Background: Impulsivity is a core feature of borderline personality disorder (BPD) and attention deficit hyperactivity disorder (ADHD). In BPD, impulsive behavior primarily occurs under acute stress; impulse control deficits under non-stress conditions may be partly related to co-morbid ADHD. We aimed to investigate whether acute experimental stress has an impact on self-reported impulsivity, response inhibition (action withholding, action cancelation) and delay discounting in BPD compared to ADHD.
Method: Thirty female BPD patients, 28 female ADHD patients (excluding patients with co-morbid BPD and ADHD), and 30 female healthy controls (HC) completed self-reports and behavioral measures of impulsivity (IMT, assessing action withholding; GoStop, measuring action cancelation, Delay Discounting Task) under baseline conditions and after an experimental stress induction (Mannheim Multicomponent Stress Test).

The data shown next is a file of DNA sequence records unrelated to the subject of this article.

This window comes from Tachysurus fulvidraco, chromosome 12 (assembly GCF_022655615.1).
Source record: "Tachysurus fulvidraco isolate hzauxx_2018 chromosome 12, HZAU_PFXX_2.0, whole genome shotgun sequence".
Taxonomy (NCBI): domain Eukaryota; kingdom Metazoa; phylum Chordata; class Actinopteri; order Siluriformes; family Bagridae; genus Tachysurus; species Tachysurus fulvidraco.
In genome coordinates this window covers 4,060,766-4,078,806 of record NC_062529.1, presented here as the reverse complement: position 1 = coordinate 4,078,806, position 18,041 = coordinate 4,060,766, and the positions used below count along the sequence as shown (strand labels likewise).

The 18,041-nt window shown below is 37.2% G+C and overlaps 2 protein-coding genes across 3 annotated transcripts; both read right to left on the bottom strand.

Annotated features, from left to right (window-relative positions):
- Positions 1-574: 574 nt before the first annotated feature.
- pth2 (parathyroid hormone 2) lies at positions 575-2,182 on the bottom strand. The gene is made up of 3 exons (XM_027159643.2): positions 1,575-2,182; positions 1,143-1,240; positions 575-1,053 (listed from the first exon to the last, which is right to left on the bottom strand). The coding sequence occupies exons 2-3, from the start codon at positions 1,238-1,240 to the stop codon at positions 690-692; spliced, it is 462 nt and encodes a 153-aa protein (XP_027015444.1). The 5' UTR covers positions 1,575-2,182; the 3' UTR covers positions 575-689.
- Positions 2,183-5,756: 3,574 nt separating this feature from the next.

Results: Both patient groups reported higher impulsivity than HC, ADHD reported higher trait impulsivity than BPD. On the IMT, ADHD showed significant action-withholding deficits under both conditions, while BPD performed significantly worse than HC under stress. In BPD but not ADHD and HC, action-withholding deficits (IMT) were significantly increased under stress compared to baseline, while no group/stress effects were found for action cancelation (GoStop). Delay discounting was significantly more pronounced in BPD than in HC (no stress effect was found).
Conclusions: In BPD, behavioral deficits in action withholding (but not in action cancelation) appear to be influenced by acute experimental stress. Delay discounting seems to be a general feature of BPD, independent of co-morbid ADHD and acute stress, possibly underlying typical expressions of behavioral impulsivity in the disorder.
Keywords: Adult attention deficit hyperactivity disorder; borderline personality disorder; delay discounting; impulsivity; response inhibition; stress.